Religions and Deities

“The Great Turtle”

The most popular religion on the ocean, the Great Turtle is said to live far beneath the sea, sleeping a great slumber after journeying far to lay it’s eggs on the beaches beyond. It’s shell is so massive it spans all of the Eastern Horizon, the bumps and crags sprouting up from the deep to create the many islands on which people live.

The followers of this religion believe that one day the turtles young will return to ocean, providing even more land for the people to spread upon. It is said these islands will be lush with green and game, and schools of fish will flock to it’s shores to glimpse their beauty, providing more plentiful catches than the islands have ever dreamed of.

Observation is minimal, mostly focused to a celebration once a year on the shore. A great feast is offered to the ocean, in hopes to tempt the turtles young into the water. (Boon: +2 Swim)


Armora is the god of the sun. He blesses the islands with warmth, light, and a plentiful harvest. It is said that Armora is a great firebird who burns eternal. Each night it dives into the ocean in hopes to douse the flames, and every morning it is forced to rise again to regain its breath.
Followers of Armora are mostly farmers, although those who have been stricken blind pray to him as well, in hopes to shed light on their darkened world. No matter who they are, they tend to dress in yellowed grass (if they are clothed at all) and usually tattoo themselves with flames upon coming of age. It is a very painful process, but it is considered a tribute to the pain the god endures every day of its life. Through this experience, the follower is offering their life to Armora, sharing his pain, in hopes for a life of plentiful harvests and light. (Boon: +1 resistance to fire)

“Jorah the Fisherman/Morah the Hunter”

The father and son gods of fishermen, hunters, and scavengers of food and treasure, Jorah is usually shown as an old man with a long white beard sitting in a small skiff with a fishing pole cast overboard, his son a young verile man with a bow and arrow stalking game in the wood.

Morah is also a popular diety for archers for obvious reasons, though not riflemen. Typically some portion of game is offered to the god after a successful hunt by burning it to ash in a pyre just outside the woods.

Elders also pray to Jorah for continued wisdom and guidance. For Jorah is old and wise upon his years, and has seen many different struggles of all the worlds people while afloat on his skiff.

Traditionally, followers of Jorah tend to name their fishing vessels in a fashion tributing their god, usually in a possessive fashion such as “Jorah’s Lady,” or “Jorah’s Blessing.” Followers of Morah on the other hand name their favored bow after the god himself for luck in the hunt. (Boon: +2 Survival)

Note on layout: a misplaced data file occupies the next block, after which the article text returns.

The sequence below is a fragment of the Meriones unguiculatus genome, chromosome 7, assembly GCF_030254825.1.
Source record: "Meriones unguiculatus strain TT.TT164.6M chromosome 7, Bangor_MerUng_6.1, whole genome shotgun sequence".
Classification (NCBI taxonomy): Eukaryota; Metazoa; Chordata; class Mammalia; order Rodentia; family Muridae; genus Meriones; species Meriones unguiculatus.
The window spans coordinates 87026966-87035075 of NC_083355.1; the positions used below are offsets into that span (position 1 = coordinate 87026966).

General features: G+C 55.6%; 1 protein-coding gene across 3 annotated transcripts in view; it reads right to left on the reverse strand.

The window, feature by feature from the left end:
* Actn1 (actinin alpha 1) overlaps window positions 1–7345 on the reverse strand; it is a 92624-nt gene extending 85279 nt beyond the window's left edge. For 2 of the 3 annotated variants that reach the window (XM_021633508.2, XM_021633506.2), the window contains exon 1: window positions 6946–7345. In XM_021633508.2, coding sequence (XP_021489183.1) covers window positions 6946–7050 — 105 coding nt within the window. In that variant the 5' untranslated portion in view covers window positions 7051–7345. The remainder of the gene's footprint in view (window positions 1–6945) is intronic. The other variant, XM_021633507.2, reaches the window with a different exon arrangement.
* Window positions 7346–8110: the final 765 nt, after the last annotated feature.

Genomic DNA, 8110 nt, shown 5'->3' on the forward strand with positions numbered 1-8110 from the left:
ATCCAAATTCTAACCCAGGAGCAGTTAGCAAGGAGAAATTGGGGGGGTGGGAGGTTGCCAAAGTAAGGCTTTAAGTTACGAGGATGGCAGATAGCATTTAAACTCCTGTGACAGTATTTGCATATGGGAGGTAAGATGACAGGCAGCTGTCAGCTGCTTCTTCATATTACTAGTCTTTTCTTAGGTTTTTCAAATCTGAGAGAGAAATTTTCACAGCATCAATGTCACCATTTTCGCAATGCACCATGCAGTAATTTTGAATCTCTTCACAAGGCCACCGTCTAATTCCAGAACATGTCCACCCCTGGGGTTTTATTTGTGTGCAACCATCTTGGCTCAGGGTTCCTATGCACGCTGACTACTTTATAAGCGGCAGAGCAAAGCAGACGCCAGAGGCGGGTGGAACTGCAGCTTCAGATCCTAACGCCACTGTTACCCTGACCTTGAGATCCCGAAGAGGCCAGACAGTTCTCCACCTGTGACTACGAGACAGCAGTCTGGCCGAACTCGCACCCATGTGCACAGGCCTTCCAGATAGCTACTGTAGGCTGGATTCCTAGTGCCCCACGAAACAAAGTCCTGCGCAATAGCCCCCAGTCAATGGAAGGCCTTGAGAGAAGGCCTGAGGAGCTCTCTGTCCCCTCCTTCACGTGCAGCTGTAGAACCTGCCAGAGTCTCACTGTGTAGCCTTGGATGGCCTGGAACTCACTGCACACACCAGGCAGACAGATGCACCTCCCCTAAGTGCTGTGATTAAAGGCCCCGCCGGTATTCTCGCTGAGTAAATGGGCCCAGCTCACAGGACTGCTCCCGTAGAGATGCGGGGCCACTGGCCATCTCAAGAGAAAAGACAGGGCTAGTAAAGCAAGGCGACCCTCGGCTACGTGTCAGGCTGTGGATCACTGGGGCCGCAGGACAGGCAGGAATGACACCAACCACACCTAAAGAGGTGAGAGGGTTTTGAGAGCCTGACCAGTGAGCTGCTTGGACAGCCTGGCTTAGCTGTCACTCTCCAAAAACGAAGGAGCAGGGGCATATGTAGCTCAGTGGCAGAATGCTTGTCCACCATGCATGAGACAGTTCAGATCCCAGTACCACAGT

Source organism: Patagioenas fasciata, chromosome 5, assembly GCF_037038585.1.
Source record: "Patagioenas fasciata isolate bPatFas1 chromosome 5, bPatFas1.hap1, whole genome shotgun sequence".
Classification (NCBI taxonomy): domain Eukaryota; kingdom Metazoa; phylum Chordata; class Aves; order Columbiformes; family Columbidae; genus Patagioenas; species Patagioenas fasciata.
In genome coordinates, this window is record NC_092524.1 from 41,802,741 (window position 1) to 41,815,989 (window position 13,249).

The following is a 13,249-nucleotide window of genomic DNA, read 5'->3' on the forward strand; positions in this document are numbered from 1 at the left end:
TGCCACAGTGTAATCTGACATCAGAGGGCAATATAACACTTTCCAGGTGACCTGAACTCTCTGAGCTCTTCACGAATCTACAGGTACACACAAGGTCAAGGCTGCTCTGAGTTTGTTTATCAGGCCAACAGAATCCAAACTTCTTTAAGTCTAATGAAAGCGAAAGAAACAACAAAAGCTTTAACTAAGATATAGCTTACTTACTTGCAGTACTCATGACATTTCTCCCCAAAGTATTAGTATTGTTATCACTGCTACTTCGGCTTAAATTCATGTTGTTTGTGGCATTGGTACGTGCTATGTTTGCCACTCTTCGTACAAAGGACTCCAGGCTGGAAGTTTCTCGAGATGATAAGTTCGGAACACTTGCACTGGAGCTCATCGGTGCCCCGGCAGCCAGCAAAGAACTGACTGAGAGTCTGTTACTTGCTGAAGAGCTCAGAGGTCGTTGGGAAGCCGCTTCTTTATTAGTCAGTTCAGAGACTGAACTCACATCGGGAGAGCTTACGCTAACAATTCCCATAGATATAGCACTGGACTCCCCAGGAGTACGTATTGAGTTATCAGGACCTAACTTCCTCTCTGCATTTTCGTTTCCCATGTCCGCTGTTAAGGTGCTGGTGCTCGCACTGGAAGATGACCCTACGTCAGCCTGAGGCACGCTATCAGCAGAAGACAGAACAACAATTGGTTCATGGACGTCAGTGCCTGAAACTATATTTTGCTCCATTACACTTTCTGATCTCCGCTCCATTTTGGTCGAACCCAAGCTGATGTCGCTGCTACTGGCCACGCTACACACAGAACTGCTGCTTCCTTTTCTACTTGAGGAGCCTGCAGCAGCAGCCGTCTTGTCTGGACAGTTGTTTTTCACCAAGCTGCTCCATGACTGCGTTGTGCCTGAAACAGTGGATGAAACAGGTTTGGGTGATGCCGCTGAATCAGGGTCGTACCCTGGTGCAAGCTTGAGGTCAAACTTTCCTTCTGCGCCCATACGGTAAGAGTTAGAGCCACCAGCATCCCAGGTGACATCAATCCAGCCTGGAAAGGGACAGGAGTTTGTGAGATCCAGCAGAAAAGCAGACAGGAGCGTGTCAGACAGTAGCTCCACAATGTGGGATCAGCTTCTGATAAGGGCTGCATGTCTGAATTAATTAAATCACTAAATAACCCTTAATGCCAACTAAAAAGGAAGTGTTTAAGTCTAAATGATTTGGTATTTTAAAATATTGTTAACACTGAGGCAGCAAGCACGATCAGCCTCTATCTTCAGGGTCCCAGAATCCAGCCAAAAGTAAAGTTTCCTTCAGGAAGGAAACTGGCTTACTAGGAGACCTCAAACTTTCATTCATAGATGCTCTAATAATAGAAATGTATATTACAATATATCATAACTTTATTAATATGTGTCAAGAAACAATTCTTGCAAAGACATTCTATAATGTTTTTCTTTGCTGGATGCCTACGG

“The Princess of Waves”

The religion of pirates and sailors is seen as an ancient superstition by most, a relic of an older time. Not even those who worship her could tell you much about the religion. She is the luck and guidance those of the sea pray to for save travel, whose sorrow they fear the most. When she is happy, the ocean is calm, and the wind is kind. When she is sorrowful, the sea becomes a terrifying tempest that few escape. She does not get angry, for she is said to be the most kind and gentle creature the world has ever known.

It is said that everything in the world belongs to her, for the ocean is hers, and everything has spawned from the ocean. Pirating is usually the result of deeply devote sailors, capturing fishing or treasure vessels and dumping most of their cargo overboard…returning it to the rightful owner.

Some time ago, no one knows when, temples were constructed in her honor, one for each point of the compass, and each one half submerged in the sea where she lives for eternity. (Boon: +2 Navagation/Pilot)

“Lord of Dark Depths”

The Lord of Dark Depths is death in all religions. He is almost always portrayed as skeletal sailor, tangled in lines and anchor chains. His beard is covered with sea weed, and barnacles scatter themselves amongst his bones.

When a person dies, their body is cast into the ocean to be claimed by the lord, who then takes them to the deepest part of the ocean to consume them…soul and all.

Sometimes, he allows the souls in his possession to return to the surface, giving them a ghostly vessel to man. These ghost ships wander across the ocean, often tempting scavengers as derelicts, disappearing once onboard and sending them to their watery deaths.

Religions and Deities

Tears of a Princess Dubzor185